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Best Money Market Accounts for September 2022

Best Money Market Accounts for September 2022

A wealth market account is a type of savings account that earns you tedious. But unlike a traditional savings account, wealth market accounts typically offer checking account features, including access to your cash through debit card withdrawals and brute checks. Because money market accounts offer competitive interest experiences, they can be a good way to save up, especially if you think you considerable need to pull from the account on occasion.

You can typically earn more tedious with a money market account than with a veteran savings account, but money market accounts often require higher initial deposits or minimum balances. If neither of these requirements are an issue, a wealth market account can offer a safe way to grow your savings, while still offering access to your cash. They’re also particularly pleasing now that annual percentage yields, or APYs, are starting to rise as a remnant of the Federal Reserve’s recent interest rate hikes

As a general rule of thumb, anything over a 1% APY for a money market interpret is considered a good rate. Here are the best wealth market accounts available today — but first, some important averages about insurance and withdrawal limits for money market accounts.

FDIC insurance and withdrawal limits for wealth market accounts

All the banks included on this list are backed by the Federal Deposit Insurance Corporation, which insures deposits up to $250,000 per person, per bank. That benefitting if your bank closes because it’s unable to meet its financial obligations, FDIC insurance will reimburse your deposits up to that amount.

Some of these wealth market accounts have withdrawal limits. In years past, most savings supplies were limited to six withdrawals per statement cycle, but that “excessive transaction” rule (called Regulation D) was eliminated in 2020, at least temporarily. While some banks have eliminated or paused their withdrawal limits, others continue to charge fees for exceeding withdrawal caps. 

Note: The APYs handed were collected from the issuing organizations’ websites and are advantageous as of Aug. 31, 2022.

Best money market accounts

Vio Bank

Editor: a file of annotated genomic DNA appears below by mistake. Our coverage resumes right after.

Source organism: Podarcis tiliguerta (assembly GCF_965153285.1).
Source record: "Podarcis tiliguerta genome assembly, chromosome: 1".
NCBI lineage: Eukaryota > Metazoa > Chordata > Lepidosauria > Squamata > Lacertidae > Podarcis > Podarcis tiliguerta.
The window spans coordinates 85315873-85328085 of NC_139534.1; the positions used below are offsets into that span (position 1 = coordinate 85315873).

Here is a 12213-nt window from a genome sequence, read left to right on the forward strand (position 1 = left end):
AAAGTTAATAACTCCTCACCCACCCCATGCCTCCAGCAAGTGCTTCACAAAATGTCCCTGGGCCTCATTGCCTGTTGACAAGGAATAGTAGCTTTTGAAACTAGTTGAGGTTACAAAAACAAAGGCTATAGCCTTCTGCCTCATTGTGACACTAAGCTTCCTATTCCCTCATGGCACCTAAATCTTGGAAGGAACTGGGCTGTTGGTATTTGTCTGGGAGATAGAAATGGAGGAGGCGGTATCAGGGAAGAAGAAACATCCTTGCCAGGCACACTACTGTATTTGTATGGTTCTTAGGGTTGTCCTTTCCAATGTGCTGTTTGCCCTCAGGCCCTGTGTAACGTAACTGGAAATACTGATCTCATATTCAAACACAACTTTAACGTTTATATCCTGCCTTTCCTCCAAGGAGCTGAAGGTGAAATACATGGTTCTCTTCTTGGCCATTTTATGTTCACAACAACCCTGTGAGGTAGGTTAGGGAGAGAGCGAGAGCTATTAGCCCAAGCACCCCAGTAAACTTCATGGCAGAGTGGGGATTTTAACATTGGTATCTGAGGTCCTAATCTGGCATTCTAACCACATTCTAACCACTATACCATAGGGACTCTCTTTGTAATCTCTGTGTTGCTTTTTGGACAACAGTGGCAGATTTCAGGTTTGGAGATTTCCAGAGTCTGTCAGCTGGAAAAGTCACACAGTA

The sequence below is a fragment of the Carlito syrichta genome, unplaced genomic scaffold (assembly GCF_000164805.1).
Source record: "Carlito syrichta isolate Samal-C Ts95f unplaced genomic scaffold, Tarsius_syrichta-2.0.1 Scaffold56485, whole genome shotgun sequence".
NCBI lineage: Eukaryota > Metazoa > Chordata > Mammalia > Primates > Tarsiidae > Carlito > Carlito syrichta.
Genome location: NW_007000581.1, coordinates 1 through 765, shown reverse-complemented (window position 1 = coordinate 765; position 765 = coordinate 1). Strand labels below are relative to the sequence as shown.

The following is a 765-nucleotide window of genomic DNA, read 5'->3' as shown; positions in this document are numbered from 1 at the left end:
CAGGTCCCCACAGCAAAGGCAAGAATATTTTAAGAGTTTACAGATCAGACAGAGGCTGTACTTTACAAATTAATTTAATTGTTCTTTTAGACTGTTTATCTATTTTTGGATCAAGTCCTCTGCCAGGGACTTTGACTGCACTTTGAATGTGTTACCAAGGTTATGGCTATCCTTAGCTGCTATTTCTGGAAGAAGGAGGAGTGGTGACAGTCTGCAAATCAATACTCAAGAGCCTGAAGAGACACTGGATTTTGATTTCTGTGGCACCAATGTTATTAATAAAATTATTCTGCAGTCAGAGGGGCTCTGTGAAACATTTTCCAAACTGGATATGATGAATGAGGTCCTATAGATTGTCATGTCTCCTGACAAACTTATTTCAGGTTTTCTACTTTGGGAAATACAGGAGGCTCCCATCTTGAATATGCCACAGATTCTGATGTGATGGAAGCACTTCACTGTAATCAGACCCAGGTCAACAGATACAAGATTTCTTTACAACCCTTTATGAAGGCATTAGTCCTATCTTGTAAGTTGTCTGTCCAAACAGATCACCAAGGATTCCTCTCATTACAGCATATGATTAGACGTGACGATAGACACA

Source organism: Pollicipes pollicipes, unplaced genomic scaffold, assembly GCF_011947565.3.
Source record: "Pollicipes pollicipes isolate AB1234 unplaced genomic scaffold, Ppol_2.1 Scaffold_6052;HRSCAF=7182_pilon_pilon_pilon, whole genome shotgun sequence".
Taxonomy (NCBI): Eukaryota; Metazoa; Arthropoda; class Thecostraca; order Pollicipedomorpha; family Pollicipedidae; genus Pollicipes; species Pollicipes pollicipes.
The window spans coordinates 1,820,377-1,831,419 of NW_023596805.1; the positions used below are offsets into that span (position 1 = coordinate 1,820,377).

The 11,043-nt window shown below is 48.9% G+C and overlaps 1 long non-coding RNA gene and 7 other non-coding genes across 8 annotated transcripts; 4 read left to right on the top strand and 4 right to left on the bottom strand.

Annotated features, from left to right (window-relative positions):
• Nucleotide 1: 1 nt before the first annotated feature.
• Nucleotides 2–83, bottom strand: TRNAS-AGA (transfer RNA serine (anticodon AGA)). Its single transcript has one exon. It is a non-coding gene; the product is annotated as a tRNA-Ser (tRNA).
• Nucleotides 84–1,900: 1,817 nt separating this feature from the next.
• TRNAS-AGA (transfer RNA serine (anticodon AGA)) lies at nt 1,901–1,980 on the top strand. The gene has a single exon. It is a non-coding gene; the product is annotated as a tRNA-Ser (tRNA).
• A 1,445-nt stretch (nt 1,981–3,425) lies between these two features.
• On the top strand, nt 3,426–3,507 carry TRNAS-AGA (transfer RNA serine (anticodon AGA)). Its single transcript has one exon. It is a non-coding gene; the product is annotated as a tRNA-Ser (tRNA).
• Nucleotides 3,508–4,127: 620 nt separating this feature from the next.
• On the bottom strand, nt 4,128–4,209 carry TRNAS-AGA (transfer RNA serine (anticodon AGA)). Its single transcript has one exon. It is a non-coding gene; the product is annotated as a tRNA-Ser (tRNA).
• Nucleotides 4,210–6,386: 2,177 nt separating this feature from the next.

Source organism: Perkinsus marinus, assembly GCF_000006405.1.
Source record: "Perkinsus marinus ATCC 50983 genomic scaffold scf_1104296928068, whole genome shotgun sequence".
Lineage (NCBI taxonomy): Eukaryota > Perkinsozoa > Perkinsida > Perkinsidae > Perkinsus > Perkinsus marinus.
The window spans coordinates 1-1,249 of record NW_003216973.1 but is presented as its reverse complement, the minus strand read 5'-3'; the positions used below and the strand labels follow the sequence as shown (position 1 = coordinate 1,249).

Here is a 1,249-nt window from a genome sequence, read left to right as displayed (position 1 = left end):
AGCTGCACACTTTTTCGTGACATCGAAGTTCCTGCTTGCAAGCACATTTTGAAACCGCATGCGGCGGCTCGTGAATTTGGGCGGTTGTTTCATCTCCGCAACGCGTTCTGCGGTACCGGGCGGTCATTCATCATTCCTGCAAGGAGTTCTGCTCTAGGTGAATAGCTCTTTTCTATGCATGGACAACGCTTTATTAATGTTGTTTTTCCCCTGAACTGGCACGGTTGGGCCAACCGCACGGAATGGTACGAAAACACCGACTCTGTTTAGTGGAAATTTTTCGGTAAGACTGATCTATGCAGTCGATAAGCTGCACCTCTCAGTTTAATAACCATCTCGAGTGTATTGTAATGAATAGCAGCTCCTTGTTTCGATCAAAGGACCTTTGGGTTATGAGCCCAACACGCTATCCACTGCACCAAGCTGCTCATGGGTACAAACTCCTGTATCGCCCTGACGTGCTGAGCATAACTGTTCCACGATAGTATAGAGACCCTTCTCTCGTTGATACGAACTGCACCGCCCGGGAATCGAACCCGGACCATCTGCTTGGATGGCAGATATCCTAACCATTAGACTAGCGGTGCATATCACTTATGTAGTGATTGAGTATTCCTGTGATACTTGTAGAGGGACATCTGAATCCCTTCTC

A division of MidFirst Bank, Vio Bank is an online-only, privately owned bank based in Oklahoma City — and it supplies the highest APY on this list. With just $100, you can open an MMA at 2.15% APY, with tedious compounding daily. 

You won’t pay a monthly fee with Vio, dusky you opt in for paper statements ($5 per month). The only other fee to worry about is a $10 excessive transaction fee per withdrawal if you go over your six withdrawal cramped per statement period. Because Vio only offers savings products (including CDs and a savings account), if you’re looking to bring your checking, credit and savings supplies under one roof, Vio may not be the bank for you. 

Sallie Mae

Sallie Mae is an FDIC-insured bank headquartered in Salt Lake City, primarily illustrious for creating, servicing and collecting private student loans. Nonetheless, Sallie Mae also offers a variety of savings supplies with higher than average APYs. With no monthly fees or a minimum deposit needed to open the account, Sallie Mae offers a highly accessible wealth market account. 

Sallie Mae’s money market account includes check-writing features and has no withdrawal limits. It also has a relatively high 1.85% APY, which compounds daily and is paid monthly. Keep in mind that Sallie Mae will close your interpret if it’s dormant, which is defined as having $100 or less and no organization for the past 12 months. 

First Internet Bank of Indiana

Known for its above-average CD experiences, the First Internet Bank of Indiana, another online-only bank, supplies a wide array of financial products, including two checking supplies, a savings account and CDs at several terms. Its wealth market account offers a decent APY, earning more tedious than its free savings account (1.71% compared to 0.80%, respectively).